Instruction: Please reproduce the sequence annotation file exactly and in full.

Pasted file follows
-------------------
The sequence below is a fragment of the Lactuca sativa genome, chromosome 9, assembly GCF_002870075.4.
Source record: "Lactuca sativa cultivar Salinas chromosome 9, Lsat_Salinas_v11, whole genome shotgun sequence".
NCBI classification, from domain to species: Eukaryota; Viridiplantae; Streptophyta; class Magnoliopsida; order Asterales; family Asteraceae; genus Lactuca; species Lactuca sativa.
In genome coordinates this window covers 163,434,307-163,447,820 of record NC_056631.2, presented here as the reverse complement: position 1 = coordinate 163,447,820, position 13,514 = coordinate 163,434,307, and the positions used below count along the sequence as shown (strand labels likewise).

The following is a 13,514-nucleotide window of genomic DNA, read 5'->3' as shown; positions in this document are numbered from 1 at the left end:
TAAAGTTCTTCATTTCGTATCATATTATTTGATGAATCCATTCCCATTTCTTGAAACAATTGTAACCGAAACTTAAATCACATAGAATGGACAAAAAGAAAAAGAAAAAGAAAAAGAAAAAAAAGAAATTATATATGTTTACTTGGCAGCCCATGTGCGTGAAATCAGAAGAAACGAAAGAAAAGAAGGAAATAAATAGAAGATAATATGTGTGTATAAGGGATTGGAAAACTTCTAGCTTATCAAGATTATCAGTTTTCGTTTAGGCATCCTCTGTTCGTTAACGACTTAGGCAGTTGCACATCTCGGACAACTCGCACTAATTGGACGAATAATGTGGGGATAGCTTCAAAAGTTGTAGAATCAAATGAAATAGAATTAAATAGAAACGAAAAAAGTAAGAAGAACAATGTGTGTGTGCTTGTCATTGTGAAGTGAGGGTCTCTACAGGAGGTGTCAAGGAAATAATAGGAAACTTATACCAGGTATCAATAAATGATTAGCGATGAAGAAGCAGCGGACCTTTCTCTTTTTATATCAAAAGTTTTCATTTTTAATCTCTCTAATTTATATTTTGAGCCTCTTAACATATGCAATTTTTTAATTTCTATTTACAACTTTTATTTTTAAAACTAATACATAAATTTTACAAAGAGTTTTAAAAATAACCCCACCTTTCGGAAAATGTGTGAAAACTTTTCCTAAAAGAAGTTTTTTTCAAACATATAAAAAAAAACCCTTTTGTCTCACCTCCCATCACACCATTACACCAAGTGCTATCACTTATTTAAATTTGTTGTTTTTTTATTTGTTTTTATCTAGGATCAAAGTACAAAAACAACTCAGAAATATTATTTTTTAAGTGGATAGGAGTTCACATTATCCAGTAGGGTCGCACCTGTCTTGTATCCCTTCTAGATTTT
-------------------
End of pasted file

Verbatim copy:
The sequence below is a fragment of the Lactuca sativa genome, chromosome 9, assembly GCF_002870075.4.
Source record: "Lactuca sativa cultivar Salinas chromosome 9, Lsat_Salinas_v11, whole genome shotgun sequence".
NCBI classification, from domain to species: Eukaryota; Viridiplantae; Streptophyta; class Magnoliopsida; order Asterales; family Asteraceae; genus Lactuca; species Lactuca sativa.
In genome coordinates this window covers 163,434,307-163,447,820 of record NC_056631.2, presented here as the reverse complement: position 1 = coordinate 163,447,820, position 13,514 = coordinate 163,434,307, and the positions used below count along the sequence as shown (strand labels likewise).

The following is a 13,514-nucleotide window of genomic DNA, read 5'->3' as shown; positions in this document are numbered from 1 at the left end:
TAAAGTTCTTCATTTCGTATCATATTATTTGATGAATCCATTCCCATTTCTTGAAACAATTGTAACCGAAACTTAAATCACATAGAATGGACAAAAAGAAAAAGAAAAAGAAAAAGAAAAAAAAGAAATTATATATGTTTACTTGGCAGCCCATGTGCGTGAAATCAGAAGAAACGAAAGAAAAGAAGGAAATAAATAGAAGATAATATGTGTGTATAAGGGATTGGAAAACTTCTAGCTTATCAAGATTATCAGTTTTCGTTTAGGCATCCTCTGTTCGTTAACGACTTAGGCAGTTGCACATCTCGGACAACTCGCACTAATTGGACGAATAATGTGGGGATAGCTTCAAAAGTTGTAGAATCAAATGAAATAGAATTAAATAGAAACGAAAAAAGTAAGAAGAACAATGTGTGTGTGCTTGTCATTGTGAAGTGAGGGTCTCTACAGGAGGTGTCAAGGAAATAATAGGAAACTTATACCAGGTATCAATAAATGATTAGCGATGAAGAAGCAGCGGACCTTTCTCTTTTTATATCAAAAGTTTTCATTTTTAATCTCTCTAATTTATATTTTGAGCCTCTTAACATATGCAATTTTTTAATTTCTATTTACAACTTTTATTTTTAAAACTAATACATAAATTTTACAAAGAGTTTTAAAAATAACCCCACCTTTCGGAAAATGTGTGAAAACTTTTCCTAAAAGAAGTTTTTTTCAAACATATAAAAAAAAACCCTTTTGTCTCACCTCCCATCACACCATTACACCAAGTGCTATCACTTATTTAAATTTGTTGTTTTTTTATTTGTTTTTATCTAGGATCAAAGTACAAAAACAACTCAGAAATATTATTTTTTAAGTGGATAGGAGTTCACATTATCCAGTAGGGTCGCACCTGTCTTGTATCCCTTCTAGATTTT